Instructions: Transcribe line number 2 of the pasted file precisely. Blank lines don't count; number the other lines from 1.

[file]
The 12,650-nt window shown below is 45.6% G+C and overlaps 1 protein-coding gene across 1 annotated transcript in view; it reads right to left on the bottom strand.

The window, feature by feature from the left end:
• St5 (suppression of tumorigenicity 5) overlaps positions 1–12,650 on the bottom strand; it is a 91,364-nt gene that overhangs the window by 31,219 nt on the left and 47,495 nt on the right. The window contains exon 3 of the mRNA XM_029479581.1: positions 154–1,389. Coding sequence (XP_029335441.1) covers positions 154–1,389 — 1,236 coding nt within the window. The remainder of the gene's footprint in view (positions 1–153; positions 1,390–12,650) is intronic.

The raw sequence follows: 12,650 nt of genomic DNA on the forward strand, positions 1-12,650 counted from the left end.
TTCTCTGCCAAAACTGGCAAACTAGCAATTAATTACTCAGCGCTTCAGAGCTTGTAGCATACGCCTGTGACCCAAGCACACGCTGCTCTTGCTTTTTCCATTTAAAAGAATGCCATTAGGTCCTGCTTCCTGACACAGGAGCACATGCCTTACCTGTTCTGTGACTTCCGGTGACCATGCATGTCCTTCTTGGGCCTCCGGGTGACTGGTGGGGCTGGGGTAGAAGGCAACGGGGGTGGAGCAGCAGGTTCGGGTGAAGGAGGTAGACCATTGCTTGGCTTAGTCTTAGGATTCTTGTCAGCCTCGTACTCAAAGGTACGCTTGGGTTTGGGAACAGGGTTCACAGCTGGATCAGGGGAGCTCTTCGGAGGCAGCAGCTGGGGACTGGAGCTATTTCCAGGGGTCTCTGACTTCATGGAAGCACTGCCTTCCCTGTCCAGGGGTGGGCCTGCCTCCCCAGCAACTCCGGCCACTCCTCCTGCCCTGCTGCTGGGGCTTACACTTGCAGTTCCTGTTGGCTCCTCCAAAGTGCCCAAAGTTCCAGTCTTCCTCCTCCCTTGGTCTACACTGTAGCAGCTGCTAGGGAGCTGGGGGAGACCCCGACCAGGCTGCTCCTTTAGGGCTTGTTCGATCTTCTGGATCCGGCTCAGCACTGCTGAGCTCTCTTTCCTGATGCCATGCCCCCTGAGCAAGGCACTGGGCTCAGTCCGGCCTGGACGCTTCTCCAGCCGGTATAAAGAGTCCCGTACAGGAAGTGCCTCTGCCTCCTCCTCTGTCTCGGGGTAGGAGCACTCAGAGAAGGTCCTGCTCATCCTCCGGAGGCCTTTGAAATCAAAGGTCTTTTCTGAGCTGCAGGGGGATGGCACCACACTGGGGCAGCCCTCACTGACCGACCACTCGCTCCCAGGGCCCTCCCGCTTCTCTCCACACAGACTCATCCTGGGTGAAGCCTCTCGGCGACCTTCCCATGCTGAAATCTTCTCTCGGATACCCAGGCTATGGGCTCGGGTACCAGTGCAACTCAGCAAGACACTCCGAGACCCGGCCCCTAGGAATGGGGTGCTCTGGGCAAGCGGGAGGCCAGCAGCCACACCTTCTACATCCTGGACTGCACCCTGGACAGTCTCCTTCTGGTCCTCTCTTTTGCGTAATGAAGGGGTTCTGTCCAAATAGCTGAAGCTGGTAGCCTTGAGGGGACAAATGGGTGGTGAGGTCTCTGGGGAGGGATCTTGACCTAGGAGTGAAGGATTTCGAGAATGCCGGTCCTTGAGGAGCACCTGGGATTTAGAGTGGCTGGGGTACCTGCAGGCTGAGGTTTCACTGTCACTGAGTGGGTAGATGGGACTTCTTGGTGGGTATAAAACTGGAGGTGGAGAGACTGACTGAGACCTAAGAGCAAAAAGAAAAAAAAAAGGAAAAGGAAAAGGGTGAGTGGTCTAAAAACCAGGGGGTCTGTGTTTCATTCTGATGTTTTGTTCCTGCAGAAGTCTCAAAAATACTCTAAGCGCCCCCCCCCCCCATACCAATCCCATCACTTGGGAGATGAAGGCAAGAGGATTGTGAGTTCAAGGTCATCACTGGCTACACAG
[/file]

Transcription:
The window, feature by feature from the left end: